Reporting rape or sexual assault to the police and having to go to court is a big concern and worry for lots of victims. It is perfectly normal to feel worried or concerned about the process. The information in this section explains the basic legal and court proceedings and different staff that will be encountered along the way.
If you have any questions or concerns about the police or court procedures, you can discuss them with the Blue Sky Centre staff, or your specially trained police officer (if you have already reported to the police) or an Independent Sexual Violence Advisor (ISVA).
What is the next step after reporting a rape or sexual assault to the police?
The Police will record a unique crime reference for your complaint and allocate a named officer to investigate it. This does not mean that only one police officer will be involved, depending on the complexity of the case there may be a number of staff involved: some dealing with you as the victim and others focusing on the offender, the scene, CCTV enquiries etc. The investigation is likely to be supervised by a Detective Sergeant or Detective Inspector.
The Police will record your evidence, either by way of written statement or, more usually, by video recording. Facilities for that exist here at the Blue Sky Centre. The Police will take further statements from those who have relevant information, arrange a forensic medical examination if that is appropriate, and conduct all other material enquiries. They will interview the offender. When their investigation is complete and if it appears that there is a case to answer they will prepare a file of evidence to be considered by the Crown Prosecution Service (CPS).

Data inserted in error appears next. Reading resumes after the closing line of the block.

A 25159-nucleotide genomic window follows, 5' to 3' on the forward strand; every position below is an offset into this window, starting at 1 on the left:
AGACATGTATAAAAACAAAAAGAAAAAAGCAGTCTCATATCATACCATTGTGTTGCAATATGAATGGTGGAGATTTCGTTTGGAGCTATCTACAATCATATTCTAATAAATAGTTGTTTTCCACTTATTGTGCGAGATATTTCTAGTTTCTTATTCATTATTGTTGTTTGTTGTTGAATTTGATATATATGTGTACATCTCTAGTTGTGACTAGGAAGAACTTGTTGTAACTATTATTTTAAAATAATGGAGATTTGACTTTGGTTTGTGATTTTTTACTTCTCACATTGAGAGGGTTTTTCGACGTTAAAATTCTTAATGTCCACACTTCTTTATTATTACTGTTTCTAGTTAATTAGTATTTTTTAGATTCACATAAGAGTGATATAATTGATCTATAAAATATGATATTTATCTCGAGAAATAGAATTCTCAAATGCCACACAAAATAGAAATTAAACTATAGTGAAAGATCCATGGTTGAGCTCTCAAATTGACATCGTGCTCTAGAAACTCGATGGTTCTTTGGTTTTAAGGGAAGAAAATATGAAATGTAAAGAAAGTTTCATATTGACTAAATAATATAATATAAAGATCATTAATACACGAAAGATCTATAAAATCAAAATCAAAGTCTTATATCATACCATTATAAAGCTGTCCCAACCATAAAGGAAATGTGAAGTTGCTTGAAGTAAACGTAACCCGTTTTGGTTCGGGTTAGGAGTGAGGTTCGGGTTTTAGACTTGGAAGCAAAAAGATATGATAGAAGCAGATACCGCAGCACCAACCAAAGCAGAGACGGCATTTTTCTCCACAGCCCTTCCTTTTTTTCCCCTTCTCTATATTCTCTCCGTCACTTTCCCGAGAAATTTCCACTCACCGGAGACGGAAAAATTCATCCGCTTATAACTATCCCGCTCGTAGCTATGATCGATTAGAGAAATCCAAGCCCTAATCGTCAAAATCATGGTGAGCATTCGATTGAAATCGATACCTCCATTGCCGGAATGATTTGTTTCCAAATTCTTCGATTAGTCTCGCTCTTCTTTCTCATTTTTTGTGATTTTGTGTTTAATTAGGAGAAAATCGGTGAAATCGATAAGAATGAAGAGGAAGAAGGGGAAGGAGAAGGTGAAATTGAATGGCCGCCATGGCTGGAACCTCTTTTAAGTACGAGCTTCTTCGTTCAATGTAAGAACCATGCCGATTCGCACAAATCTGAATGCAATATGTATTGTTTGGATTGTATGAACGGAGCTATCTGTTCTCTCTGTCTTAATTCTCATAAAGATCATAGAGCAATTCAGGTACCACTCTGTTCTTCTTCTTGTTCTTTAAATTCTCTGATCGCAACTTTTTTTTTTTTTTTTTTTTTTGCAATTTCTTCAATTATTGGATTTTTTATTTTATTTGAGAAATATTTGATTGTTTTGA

The CPS will apply a two fold test namely: is there sufficient evidence to provide a realistic prospect of conviction at court, and also, whether it is in the public interest to prosecute the offender. Usually in serious sexual offence cases there will be little problem in considering that there is a public interest in prosecution, but there are circumstances (for example involving very young offenders) where this may not be the case.
If the CPS decide there is sufficient evidence and it is in the public interest they will authorise the Police to charge the offender with the most appropriate charge(s). At this stage consideration will be given to the question of keeping the offender in custody or bailing them. If there are concerns that the offender/s will commit further offences, fail to attend court, interfere with the case or they have already committed offences whilst on bail it is likely that a court will be asked to detain the offender in Prision immediately and until the trial. In other circumstances bail conditions may be applied to the offender for example where to live, not to contact any witness which if they breach will render them liable to further arrest and remand in custody.
The CPS may arrange a meeting (a pre trial meeting) with the victim in which such matters as how you feel about giving evidence in court and special measures can be discussed.
Application can be made to a Judge to allow ‘special measures’ if a witness might be considered to be vulnerable or intimidated. Such measures include giving evidence via video link or from behind a screen, reducing the number of people in court who can see the victim to the minimum for justice to be served (jury, judge and barristers).
All courts have dedicated witness liaison staff who will ensure victims are looked after not just during a trial but beforehand. They can faciliate visits to familarise victims and their families with the building and the courtroom which can help a great deal. They can also ensure that the victim and anyone accompanying them enters and leaves the building other than through the public access and are able to wait before giving evidence in a private area.
It is important that court proceedings are held in public and so both the media and general public may attend. However, by law, details that would identify the victim of rape cannot be published.